The Austin Chronicle

https://www.austinchronicle.com/music/2004-12-10/241493/

Box Sets

Gift guide

Reviewed by Marc Savlov, December 10, 2004, Music

Lenny Bruce

Let the Buyer Beware (Shout! Factory)

It's fitting that this 6-CD, 71/2-hour, 80-page bop apocalypse should arrive when it does. Ten years have passed since the death of Bill Hicks, the only comic who managed to come within striking distance of Lenny Bruce's confrontational comedic intellect and rabble-rousing firepower. Moreover, even a cursory glance around us reveals a cultural atmosphere increasingly poisonous. Bruce's heyday in the early-to-mid-Sixties coincided with the most tumultuous and divisive time in American society since the Civil War, and his comedy grew increasingly reflective of the gradual rifting between hep cat and square, East Village boho and Southern bigot, black, white, and dead all over. Delivering gags in a nicotine-shrouded voice both as Hebrew as your Uncle Morrie schlepping through another long-winded seder and as genially blunt as a pair of rusty brass knuckles inscribed, "To Sir, With Love." To the last he was the hipster voice of reason, the beast shouting love at the heart of the world, but only at the very end did he stumble into cliché, dying from a morphine overdose on Aug. 3, 1966. Shout! Factory's box set necessitates zero hyperbole, compiling recordings from Bruce's earliest performances in the late-Fifties – including a surreal appearance on Arthur Godfrey's Talent Scouts in which Bruce offers an impersonation of a Bavarian impersonator's impersonation of Edward G. Robinson and Peter Lorre, while his mother stands, presumably beaming, beside him – to his final, posthumously released work, recorded privately and for himself. Many of the later gags included here came in the wake of multiple arrests for drug possession (heroin, pot) and on obscenity charges (one example: using the word "cocksucker" at San Francisco's legendary Jazz Workshop), and by the time of his death, the recordings show an increasingly weathered icon. To the end, however, Bruce railed against injustice from behind his Sony microphone (which he literally devours during the inspired, throwaway "Testing the Sony Microphone"), and it's all here, every dirty bit. There's the good ("Religions, Inc.," "Thank You, Masked Man," "How to Relax Your Colored Friends at Parties") and the ugly (a clandestine recording, made by Bruce, of a preshow warning from the Long Island cops, his "performance" of his heroin bust, and his reading of the court transcript, verbatim, from that bust). There is no bad. Bookended here with fine writings by Paul Krassner, Marvin Worth, and Bob Dylan, Bruce continues to get the laughs he needed as much as the dope. He slays 'em now from 6 feet and 40 years deep, rousing the rabble and inciting the soul. Essential, baby.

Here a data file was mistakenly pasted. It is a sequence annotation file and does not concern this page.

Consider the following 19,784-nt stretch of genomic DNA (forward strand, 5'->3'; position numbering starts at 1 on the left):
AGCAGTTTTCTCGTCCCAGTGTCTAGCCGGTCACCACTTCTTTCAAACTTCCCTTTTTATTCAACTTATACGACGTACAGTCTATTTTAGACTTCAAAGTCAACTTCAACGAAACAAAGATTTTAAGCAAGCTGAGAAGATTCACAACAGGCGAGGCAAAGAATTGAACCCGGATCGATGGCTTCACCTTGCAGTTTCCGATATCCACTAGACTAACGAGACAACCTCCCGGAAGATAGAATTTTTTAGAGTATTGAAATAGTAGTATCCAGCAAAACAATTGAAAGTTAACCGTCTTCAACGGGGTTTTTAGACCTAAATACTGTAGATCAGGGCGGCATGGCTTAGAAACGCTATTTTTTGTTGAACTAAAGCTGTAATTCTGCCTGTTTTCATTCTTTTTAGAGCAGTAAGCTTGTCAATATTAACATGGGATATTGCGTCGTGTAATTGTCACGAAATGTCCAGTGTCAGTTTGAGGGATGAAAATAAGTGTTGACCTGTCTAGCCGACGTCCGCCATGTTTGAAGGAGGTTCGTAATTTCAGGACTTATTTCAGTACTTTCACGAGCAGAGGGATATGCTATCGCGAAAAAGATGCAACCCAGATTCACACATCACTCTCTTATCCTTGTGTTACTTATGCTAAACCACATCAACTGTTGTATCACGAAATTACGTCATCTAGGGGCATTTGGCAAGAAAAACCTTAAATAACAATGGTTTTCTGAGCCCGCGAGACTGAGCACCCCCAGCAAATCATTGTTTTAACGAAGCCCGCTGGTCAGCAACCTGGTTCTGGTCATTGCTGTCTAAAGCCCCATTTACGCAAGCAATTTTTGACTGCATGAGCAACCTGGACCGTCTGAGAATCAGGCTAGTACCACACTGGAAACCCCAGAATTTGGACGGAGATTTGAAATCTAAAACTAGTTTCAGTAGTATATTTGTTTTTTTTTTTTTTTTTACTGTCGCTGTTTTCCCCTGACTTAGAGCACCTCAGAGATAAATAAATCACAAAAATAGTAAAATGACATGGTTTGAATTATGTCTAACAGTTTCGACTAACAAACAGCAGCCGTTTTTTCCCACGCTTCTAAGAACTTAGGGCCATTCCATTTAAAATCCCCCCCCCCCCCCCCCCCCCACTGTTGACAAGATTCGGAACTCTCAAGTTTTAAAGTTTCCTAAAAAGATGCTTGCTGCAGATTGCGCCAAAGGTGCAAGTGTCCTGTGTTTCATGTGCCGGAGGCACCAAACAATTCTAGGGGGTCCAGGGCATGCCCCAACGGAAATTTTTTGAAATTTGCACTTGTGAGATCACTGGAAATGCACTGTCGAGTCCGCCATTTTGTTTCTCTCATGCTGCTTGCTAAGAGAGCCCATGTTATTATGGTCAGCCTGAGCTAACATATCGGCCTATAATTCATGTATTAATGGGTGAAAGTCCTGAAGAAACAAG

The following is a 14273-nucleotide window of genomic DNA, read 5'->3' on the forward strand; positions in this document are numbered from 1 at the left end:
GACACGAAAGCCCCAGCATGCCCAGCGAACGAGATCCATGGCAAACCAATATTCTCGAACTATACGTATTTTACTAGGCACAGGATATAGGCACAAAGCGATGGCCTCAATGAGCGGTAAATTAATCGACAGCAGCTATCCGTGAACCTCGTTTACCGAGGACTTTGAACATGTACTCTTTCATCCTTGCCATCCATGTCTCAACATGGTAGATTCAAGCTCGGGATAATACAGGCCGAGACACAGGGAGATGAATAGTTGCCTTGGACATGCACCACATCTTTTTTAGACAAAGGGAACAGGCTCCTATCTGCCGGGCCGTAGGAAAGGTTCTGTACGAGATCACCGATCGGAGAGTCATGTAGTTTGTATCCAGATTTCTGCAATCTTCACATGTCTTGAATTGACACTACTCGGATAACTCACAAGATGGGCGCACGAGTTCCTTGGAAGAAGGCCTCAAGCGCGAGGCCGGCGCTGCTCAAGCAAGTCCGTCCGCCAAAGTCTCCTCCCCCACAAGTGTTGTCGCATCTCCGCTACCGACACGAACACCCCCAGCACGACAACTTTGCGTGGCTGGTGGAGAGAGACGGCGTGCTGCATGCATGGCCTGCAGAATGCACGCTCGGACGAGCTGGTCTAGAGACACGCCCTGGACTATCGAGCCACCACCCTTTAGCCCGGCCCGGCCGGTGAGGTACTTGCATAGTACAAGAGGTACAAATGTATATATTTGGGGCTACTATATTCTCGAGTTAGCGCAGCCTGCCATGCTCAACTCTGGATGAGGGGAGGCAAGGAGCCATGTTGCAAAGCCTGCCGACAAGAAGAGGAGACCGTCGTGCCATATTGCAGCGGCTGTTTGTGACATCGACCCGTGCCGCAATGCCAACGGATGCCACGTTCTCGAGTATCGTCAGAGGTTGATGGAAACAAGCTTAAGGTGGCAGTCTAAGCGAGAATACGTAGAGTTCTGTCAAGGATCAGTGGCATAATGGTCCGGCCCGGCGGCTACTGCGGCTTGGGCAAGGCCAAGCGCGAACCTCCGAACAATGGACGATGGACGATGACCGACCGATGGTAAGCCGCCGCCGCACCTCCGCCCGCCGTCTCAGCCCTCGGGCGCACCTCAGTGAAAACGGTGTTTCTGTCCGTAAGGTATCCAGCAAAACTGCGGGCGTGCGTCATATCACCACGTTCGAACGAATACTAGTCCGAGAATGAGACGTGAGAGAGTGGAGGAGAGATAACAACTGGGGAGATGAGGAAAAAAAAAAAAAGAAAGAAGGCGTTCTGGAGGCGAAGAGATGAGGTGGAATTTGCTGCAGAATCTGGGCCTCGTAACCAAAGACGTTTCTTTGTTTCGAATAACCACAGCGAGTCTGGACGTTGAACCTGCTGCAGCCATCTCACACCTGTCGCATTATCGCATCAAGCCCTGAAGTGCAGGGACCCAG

*****

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